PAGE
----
There was a time when most trees were field grown, dug by hand from long rows, then balled and burlapped in the field before being trucked to the nursery yard for sale. Less than two decades ago, I stood in a Massachusetts field and watched a crew of four migrant workers dig and wrap a 6-inch caliper tree with a 60-inch soil ball in two hours. They were artisans, beautiful to watch.
They were also among the last practitioners of this skill. Everywhere else the task had been handed to one or two men and a tractor-powered tree spade. And then it became clear that a grower could not keep giving away a portion of his topsoil with every tree sold. Field-growing gave way to tree production on the top of the ground in plastic containers.
Most shrubs and small trees are now container grown, but larger trees are still dug from the field and sold balled and burlapped (B&B). In this process, less than 20 percent of the tree’s feeder roots are retained in the ball. In my opinion, buying B&B trees is a gamble with success measured in the time the gardener is willing to spend in planting and care during the first few years after planting.
Planting a B&B tree requires a planting hole wide enough for the gardener to remove the root ball wrappings AFTER the tree has been positioned in the hole. The hole should be 1- to 2-inches shallower than the height of the root ball.
Once the hole is dug, remove the wrapping added for convenience in marketing, such as shrink wrap or other container, but do NOT remove the burlap, wire basket, and twine that hold the rootball together until the tree is set in place.
Set the tree in the hole, making sure that the top of the rootball rises 1- to 2-inches above grade. This compensates for the extra topsoil added over the top of the ball during the digging and wrapping operations. If the rootball is too deep in the hole, remove the tree and correct the hole’s depth, firming any added soil at the bottom of the hole.
Make sure that the tree is standing straight, then firm a shallow ring of soil around the bottom of the ball to stabilize the tree. Now, remove all of the wrapping on the upper 12 inches or the upper two-thirds of the rootball, whichever is greater. Wrapping materials left under the rootball are not a concern since new roots will grow outward, not downward.
At this point, I like to use my hands or a digging fork to carefully remove soil from the edges of the rootball until I expose roots. This gives me a chance to inspect the outside of the ball for circling roots and either tease them outward with my fingers or cut them away with pruners. Removing the outer inch or two of soil also puts the roots in immediate contact with the backfill soil, eliminating potential problems with root growth at the rootball-backfill interface.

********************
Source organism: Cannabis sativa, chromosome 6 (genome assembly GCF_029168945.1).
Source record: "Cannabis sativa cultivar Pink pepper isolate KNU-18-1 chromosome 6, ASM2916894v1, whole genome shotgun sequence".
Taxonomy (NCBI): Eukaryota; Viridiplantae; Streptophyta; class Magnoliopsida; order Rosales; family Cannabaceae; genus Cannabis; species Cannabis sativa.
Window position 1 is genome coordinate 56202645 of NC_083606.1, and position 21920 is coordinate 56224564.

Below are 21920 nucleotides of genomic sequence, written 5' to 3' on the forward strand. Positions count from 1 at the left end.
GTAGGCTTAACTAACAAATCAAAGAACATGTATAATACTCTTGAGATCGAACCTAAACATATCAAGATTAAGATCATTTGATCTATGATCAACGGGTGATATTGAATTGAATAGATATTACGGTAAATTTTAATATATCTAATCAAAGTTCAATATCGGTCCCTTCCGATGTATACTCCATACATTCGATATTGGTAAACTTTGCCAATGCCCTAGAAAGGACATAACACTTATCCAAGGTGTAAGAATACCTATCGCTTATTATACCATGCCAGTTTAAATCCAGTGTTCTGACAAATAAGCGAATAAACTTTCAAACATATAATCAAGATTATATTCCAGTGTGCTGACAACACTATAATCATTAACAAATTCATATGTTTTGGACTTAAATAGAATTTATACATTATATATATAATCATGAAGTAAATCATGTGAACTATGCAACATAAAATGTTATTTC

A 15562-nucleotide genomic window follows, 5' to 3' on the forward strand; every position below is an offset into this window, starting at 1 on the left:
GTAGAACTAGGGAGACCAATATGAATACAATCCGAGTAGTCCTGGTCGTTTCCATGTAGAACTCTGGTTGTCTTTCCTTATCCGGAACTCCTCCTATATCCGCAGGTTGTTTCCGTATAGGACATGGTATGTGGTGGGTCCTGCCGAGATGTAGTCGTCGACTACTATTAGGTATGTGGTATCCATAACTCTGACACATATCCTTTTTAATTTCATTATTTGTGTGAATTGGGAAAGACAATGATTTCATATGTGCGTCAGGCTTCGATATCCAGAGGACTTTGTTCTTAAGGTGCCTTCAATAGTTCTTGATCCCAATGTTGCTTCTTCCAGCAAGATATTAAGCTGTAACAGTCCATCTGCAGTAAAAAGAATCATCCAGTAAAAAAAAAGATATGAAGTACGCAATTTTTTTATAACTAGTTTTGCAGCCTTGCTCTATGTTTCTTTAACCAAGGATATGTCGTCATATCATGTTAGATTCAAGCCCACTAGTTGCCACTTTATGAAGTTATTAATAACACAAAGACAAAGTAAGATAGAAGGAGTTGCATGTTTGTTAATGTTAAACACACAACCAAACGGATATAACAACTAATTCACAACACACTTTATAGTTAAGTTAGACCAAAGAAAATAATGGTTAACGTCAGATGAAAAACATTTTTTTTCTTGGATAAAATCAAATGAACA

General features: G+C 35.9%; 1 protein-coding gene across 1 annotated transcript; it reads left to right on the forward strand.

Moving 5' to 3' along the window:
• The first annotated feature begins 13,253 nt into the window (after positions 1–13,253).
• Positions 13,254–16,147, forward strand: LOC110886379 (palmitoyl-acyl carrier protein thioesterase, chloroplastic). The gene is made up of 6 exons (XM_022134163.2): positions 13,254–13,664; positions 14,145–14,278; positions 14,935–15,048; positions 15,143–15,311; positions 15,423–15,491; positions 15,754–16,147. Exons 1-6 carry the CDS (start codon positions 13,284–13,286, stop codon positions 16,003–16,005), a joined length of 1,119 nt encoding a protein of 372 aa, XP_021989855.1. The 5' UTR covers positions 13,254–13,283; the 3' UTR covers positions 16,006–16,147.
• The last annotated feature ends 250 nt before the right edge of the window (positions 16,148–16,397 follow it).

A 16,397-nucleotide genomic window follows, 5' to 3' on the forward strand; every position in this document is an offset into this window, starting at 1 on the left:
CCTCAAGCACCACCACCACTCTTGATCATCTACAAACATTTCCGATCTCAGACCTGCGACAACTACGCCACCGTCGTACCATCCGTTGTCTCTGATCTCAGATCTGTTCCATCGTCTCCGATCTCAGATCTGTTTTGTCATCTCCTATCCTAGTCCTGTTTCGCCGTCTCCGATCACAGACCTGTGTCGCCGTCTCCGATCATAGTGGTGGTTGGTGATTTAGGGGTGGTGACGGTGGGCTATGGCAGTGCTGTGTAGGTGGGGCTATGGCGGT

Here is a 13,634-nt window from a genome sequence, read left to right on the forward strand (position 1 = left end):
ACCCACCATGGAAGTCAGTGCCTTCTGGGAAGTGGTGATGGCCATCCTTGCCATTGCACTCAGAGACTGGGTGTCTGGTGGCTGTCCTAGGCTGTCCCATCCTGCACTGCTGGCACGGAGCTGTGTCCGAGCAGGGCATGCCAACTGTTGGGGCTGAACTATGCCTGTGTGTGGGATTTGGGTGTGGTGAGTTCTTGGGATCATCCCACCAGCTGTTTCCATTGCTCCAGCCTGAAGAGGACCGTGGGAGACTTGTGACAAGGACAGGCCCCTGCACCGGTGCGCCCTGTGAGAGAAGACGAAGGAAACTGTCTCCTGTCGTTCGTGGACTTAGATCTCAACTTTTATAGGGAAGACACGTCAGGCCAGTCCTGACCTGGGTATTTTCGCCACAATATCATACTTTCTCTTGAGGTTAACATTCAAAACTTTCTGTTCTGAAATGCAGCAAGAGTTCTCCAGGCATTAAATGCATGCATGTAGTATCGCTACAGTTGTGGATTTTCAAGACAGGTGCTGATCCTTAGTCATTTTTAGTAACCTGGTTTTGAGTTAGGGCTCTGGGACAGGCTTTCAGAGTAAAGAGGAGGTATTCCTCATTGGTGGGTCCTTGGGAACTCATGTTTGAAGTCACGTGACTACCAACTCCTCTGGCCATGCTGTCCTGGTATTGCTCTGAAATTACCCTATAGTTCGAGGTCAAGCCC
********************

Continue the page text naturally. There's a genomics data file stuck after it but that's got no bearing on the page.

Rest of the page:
Should the backfill soil be amended with organic matter? (Remember, you have already significantly modified the soil in the entire wide bed area by digging or tilling.) Generally, the answer is no, unless the backfill is mostly clay or mostly sand, in which case amending it with no more than 25 percent (by volume) aged compost is recommended. The organic matter should be thoroughly mixed with the backfill, not added in layers.
Otherwise amending the backfill soil is fraught with problems. It may delay growth of new roots beyond the planting hole and even lead to root circling within the hole. The excess organic matter increases soil water-holding capacity which may lead to drowning roots. And, as the organic matter decomposes, the soil volume diminishes, allowing the tree to topple.
Now begin filling the hole with backfill soil. Add the backfill in increments and allow gentle watering to settle the soil around the rootball. Never walk or stomp on the backfill as this compacts the soil and shears roots.
When done, no backfill soil should cover the top of the rootball; backfill soil should cover the rootball “knees,” or edges, and taper gradually down to the original soil grade. This approach compensates for the added soil on the top of the ball and avoids planting the tree too deep.
As with container-grown trees, the final step is mulching the entire planting bed with three inches of aged compost. Avoid “volcano mulching,” piling mulch against the trunk, which traps moisture against the bark causing disease and decay. You should always be able to see a ring of bare soil around the base of the plant.
For instructions on creating the wide planting bed, see last week’s column at http://bangordailynews.com/author/reeser-manley.
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